Creating 404 pages may not be at the top of your list when designing a website, but the best ones work to convey brand identity and keep visitors entertained.
Of course, you ideally don’t want users to see a 404 page at all, but you can turn the situation to your advantage with a bit of thought and use those error pages as ambassadors for your brand.
Having a custom (and creative) 404 page is a discovery for your visitors. It clears up the unfortunate situation and can point the user to a place where they can get some help.
Best 404 Page Examples
Lego keeps it light using a large image of a Lego man along with the quip “Sorry we can’t find that page! Don’t worry, though everything is STILL AWESOME!” which is a reference to a song from the Lego Movie. They also offer a link to their shop to keep users on-site.
The Concept here resonates with the name of the website which is FlippingBook. This 404 error page tells you a story of a married couple that lost a page from a book in a chaotic household. Reminds you of a ‘Marley and Me’ kind of situation.
Pixar fans will no doubt resonate with this heartwarming 404 page. Featuring a character from the much-loved movie, Inside Out, it helps strengthen their brand reputation and build a bond with their site visitors. The use of colloquial language and a familiar character also make the page feel more human, helping us relate and connect.
With Airbnb you can’t help but feel bad for an animated girl who drops her ice cream. You don’t want to leave right away, that wouldn’t be nice! Instead, why not click on a help link instead?
5. Help Scout
Help Scout provides companies providing tools for help desk software, email-based customer support, and online knowledge bases. Their 404 page offers links to their blog and other posts, but they use a cute graphic of cute dogs to keep people smiling.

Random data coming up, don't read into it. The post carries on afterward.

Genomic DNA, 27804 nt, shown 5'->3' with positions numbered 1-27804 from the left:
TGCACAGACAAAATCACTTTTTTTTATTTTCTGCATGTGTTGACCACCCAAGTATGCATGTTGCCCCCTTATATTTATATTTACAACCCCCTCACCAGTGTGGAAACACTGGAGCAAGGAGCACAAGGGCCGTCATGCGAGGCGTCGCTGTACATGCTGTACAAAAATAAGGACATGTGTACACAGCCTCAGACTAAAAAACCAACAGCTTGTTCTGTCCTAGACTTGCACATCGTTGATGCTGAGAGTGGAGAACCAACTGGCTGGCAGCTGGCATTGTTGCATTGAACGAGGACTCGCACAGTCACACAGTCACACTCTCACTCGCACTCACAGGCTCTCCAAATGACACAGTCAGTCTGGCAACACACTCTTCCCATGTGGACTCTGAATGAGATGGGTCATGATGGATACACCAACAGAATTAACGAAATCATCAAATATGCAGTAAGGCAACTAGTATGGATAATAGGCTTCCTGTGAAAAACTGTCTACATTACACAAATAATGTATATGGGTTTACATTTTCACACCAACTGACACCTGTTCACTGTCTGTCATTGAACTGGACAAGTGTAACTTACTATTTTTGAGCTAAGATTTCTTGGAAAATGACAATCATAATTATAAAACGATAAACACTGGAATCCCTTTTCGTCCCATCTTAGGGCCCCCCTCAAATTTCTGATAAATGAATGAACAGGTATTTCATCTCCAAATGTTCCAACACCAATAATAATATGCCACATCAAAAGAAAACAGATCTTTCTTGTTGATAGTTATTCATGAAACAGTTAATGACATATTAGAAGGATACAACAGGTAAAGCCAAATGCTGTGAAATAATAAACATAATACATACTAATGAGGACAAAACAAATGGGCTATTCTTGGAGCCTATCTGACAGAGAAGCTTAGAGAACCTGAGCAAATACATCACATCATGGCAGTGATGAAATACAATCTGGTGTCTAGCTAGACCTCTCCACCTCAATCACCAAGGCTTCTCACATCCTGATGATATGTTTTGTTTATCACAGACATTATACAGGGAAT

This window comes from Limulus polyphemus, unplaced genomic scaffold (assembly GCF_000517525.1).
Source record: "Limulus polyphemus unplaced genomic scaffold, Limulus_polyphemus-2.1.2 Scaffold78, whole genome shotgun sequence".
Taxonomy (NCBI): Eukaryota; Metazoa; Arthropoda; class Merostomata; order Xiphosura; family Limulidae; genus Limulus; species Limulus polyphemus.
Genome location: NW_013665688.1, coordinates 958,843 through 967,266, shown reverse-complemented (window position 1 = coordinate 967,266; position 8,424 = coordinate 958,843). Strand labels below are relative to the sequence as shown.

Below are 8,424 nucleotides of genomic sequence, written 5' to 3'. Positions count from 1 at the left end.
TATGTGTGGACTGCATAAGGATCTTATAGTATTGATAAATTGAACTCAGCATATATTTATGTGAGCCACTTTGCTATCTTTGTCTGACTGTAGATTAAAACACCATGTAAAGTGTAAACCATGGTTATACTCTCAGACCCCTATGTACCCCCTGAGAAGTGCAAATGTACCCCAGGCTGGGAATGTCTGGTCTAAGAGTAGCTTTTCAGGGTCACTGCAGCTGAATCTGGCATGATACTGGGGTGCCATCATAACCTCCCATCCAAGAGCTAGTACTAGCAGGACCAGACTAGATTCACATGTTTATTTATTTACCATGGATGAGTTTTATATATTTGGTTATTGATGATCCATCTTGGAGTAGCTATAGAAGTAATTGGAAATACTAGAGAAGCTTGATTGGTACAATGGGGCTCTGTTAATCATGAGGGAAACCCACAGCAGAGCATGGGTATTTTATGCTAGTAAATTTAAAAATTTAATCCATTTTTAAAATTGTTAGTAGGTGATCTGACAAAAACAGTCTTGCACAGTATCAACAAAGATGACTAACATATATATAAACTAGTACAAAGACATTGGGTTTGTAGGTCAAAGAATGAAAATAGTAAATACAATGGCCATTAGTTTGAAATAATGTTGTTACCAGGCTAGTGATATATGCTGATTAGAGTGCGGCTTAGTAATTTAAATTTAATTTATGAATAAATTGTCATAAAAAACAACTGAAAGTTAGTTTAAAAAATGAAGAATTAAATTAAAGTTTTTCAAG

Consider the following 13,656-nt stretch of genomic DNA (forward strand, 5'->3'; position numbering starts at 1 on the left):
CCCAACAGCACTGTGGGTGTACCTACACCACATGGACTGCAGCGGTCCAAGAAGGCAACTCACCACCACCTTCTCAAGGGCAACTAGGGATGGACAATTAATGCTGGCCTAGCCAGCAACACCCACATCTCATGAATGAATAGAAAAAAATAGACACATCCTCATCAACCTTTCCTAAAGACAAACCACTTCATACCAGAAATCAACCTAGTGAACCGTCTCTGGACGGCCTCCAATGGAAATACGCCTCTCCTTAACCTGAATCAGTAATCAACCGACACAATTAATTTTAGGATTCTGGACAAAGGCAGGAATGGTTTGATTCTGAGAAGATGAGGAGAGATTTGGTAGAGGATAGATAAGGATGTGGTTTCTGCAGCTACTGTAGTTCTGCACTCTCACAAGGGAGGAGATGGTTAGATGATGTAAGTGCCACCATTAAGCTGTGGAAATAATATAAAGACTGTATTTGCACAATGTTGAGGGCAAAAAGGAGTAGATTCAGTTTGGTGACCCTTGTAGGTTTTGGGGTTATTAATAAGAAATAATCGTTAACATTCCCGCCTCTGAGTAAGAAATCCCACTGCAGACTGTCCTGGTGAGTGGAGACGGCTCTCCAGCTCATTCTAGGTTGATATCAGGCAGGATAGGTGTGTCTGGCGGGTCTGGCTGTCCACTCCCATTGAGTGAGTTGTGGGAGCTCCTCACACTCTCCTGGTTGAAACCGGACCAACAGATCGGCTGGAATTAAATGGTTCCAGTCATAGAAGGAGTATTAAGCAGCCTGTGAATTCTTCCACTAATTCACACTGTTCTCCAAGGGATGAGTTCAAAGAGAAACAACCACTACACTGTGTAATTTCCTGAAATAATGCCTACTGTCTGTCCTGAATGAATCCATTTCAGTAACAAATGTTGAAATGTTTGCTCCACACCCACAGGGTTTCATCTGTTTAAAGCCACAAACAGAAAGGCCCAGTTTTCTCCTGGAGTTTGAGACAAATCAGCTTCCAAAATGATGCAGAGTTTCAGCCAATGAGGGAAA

Disney knocks it out of the park with their 404 pages by highlighting one of the most popular characters known for destruction – Wreck-it Ralph. They also feature KnowsMore, a side character in Ralph Breaks The Internet.
Distraction isn’t always a bad thing. Social network Dribbble’s error page proves just that. The fun, the interactive design invites visitors to play, while momentarily taking their attention away from the fact that they didn’t reach their desired web page.
Slack’s 404-page content is straight to the point, but they added a panorama illustrated background animation that is. You land in a dream-like world with hovering farm animals.
Zillow utilizes customer data to see that its users are pet lovers. And, to keep those pet lovers engaged, they created this interactive cat that adds a little chuckle at the end when it breaks something in the living room.
Distilled’s 404 page has a comic British conversation filled with phrases like ‘old chap’ and ‘blasted’. They call their 404 ‘Four hundred and fourth message of error’, which is funny in itself.
Every good UX designer recognises that while you focus on solving the biggest problems a user has first, you need to accommodate when they go off script too.
That’s why the humble folks at carwow created an awesome 404 page featuring a car racing game for when pages don’t load as planned.
We’ve seen a variety of funny 404 pages. Being humorous is not an easy task, and even the best brands with the highest budgets sometimes fail at it. I hope these examples will inspire you to create your own error pages that will make your visitors burst into laughter.